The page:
LOS ANGELES – Bill O’Reilly may be in hot water for allegedly exaggerating his exploits as a war correspondent, but that should do little to dampen interest in “Killing Jesus,” the latest TV movie based on one of his bestselling books.
Previous O’Reilly adaptations, “Killing Kennedy” and “Killing Lincoln,” are the two most watched programs in the National Geographic Channel’s history, attracting more than 3 million viewers for each premiere. This production has even higher ambitions, with airings in 171 countries and 45 languages.
That’s a pretty big investment for a story that’s been told a trillion times.
But executive producer and screenwriter Walon Green contends that his team has a unique take. “The movies that have been done about Jesus have basically been from the point of view of Jesus,” he said. “This is a film that’s really placing a man in his times.”
Shot in the Moroccan desert with a crew of 250 people and 4,500 extras, the film feels so authentic you can almost taste the sand.
The movie avoids Bible thumping. While there’s plenty of preaching, Green’s script is more interested in the man than the miracles. In other words, don’t expect to see Jesus walking on water.
“I think all viewers will really like this film because they can immerse themselves in the human story of this guy,” Green said. “Most people think he’s a good guy, but others think, ‘Uh-oh. This is a bad thing. I don’t know how we are going to deal with this. What if he really catches on and becomes huge? The Romans will come down on us like they’ve done with other apocalyptic people. Will the death of this one man save others?’
“These are not questions that are necessarily religious. They are questions that involve the moral conundrums of today or any time.”
“Jesus” doesn’t just focus on the trial and crucifixion.
At a running time of three hours, the movie covers his entire life and includes figures not often featured in Biblical pics, including the tyrant King Herod (Kelsey Grammer) and his daughter-in-law Herodias (Emmanuelle Chriqui), who schemed with her daughter, Salome, to kill John the Baptist.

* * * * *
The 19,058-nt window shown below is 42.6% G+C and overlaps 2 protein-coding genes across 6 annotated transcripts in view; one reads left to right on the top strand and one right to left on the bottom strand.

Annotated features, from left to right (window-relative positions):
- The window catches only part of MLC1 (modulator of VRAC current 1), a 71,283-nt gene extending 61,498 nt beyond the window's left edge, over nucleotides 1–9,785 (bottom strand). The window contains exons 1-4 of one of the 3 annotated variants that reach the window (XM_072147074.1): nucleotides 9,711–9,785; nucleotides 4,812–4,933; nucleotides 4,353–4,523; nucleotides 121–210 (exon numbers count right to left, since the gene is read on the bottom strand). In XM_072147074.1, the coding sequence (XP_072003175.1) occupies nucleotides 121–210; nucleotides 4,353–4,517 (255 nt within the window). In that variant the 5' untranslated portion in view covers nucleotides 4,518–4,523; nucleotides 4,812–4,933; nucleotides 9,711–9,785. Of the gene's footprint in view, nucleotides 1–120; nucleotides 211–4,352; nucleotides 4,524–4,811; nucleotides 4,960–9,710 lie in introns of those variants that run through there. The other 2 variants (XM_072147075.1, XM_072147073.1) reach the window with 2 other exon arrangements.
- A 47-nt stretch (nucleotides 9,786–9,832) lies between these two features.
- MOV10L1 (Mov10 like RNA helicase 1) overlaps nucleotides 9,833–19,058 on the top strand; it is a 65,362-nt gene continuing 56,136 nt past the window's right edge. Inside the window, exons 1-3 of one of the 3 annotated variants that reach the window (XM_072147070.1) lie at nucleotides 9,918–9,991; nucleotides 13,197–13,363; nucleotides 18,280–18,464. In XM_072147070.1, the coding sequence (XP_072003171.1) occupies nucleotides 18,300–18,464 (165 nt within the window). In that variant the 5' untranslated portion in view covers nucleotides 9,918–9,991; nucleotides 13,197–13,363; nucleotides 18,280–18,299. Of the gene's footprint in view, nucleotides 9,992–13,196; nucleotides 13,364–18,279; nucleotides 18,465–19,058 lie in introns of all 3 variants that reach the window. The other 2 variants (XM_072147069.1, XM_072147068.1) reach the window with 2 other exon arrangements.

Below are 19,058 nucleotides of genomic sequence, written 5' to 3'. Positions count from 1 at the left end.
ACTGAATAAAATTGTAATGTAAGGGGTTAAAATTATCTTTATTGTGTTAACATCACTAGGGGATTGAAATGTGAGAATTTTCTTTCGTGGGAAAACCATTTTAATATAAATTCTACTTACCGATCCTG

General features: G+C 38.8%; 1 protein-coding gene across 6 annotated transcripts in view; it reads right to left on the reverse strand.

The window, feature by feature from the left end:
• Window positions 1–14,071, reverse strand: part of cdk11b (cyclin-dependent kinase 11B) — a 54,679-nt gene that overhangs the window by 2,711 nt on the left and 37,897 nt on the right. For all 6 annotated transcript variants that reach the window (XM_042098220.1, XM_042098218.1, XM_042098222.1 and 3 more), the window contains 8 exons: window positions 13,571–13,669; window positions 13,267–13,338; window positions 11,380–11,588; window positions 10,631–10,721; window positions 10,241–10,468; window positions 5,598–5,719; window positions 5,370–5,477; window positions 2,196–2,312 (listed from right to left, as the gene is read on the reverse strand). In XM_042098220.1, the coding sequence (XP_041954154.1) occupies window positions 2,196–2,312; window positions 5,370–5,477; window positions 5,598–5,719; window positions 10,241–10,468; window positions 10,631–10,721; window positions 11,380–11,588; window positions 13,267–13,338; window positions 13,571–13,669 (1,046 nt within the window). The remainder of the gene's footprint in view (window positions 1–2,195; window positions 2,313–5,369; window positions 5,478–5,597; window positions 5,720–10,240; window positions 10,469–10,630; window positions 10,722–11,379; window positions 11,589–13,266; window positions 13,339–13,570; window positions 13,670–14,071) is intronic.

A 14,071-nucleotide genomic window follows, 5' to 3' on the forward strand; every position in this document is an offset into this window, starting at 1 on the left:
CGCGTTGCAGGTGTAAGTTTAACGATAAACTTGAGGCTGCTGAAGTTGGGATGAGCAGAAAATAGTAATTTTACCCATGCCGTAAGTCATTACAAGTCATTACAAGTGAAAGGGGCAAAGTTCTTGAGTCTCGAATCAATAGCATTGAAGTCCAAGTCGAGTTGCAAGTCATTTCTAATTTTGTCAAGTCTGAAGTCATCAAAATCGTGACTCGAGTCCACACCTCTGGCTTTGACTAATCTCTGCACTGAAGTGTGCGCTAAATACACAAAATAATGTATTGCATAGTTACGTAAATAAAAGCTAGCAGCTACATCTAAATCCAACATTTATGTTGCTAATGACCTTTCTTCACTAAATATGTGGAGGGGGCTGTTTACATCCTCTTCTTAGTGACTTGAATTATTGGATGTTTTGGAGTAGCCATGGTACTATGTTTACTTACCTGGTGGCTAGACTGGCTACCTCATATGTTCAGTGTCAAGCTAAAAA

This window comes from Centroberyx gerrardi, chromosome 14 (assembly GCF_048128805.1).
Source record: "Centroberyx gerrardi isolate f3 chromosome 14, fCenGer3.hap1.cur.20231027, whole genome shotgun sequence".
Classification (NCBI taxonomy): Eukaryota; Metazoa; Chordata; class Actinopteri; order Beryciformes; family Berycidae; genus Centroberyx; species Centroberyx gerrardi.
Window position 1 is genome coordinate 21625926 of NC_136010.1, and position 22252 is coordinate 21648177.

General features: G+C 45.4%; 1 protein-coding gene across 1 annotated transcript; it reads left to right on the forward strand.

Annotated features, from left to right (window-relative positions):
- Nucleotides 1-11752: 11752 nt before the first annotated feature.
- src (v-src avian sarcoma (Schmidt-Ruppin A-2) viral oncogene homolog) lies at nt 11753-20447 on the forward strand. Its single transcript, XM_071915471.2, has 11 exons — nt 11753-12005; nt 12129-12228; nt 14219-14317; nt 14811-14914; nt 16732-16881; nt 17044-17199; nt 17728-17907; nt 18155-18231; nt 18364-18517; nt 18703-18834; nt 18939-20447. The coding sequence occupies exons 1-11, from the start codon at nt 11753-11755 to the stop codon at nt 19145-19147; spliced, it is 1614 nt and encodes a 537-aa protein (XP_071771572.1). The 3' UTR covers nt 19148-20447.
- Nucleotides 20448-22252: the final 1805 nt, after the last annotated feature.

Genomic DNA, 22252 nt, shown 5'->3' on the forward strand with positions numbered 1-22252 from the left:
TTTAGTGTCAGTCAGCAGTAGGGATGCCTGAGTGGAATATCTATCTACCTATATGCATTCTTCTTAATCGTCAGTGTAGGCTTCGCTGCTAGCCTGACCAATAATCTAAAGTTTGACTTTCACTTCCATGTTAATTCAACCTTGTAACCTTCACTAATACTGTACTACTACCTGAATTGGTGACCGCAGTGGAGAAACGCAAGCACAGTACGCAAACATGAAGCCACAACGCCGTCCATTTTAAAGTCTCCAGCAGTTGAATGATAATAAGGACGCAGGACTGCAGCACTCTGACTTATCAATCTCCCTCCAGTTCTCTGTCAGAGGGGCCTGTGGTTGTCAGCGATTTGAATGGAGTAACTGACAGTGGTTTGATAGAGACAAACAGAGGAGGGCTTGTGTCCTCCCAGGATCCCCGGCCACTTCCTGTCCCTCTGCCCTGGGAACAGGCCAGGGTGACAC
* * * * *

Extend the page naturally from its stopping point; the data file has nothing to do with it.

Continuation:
Both actors tried not to judge their characters too harshly.
“She did some pretty heinous, despicable things, but when I look at it, as a woman at that time, there weren’t such great options,” Chriqui said. “Once I was able to let go of the judgments, a lot of the truth came to the surface, and that was really amazing and fun.”
Grammer said he figured out how to play Herod once he decided that the king would sleep with a dagger by his side.
“I discovered that he killed some of his own children. That’s just what he did,” he said. “That actually helped me to understand that he wasn’t necessarily evil. He was just a guy who had to do some very despicable things to maintain balance, power and all sorts of things in his own life.”
No one had a bigger challenge than Haaz Sleiman, who plays the title character. His Jesus is more relatable than many we’ve seen in the past, enjoying drinks with his disciples and displaying a sense of humor and more frequent flashes of self-doubt.
How do you channel one of history’s most famous figures?
“I’m going to sound cheesy right now, but that’s OK,” Sleiman said. “The first thing that I thought about was love. I just connected with that feeling of love and having that intention that that’s what’s going to lead me through the whole journey as I do this film and to always remind myself that that’s what this is about, that every time I look at the cast members, every time I look at the crew, the producers, that I have love for them with no judgment no matter what they say or do unconditionally.
“It’s not the easiest thing to do, but I strive for that. I aspire to do that in my life on a personal level.”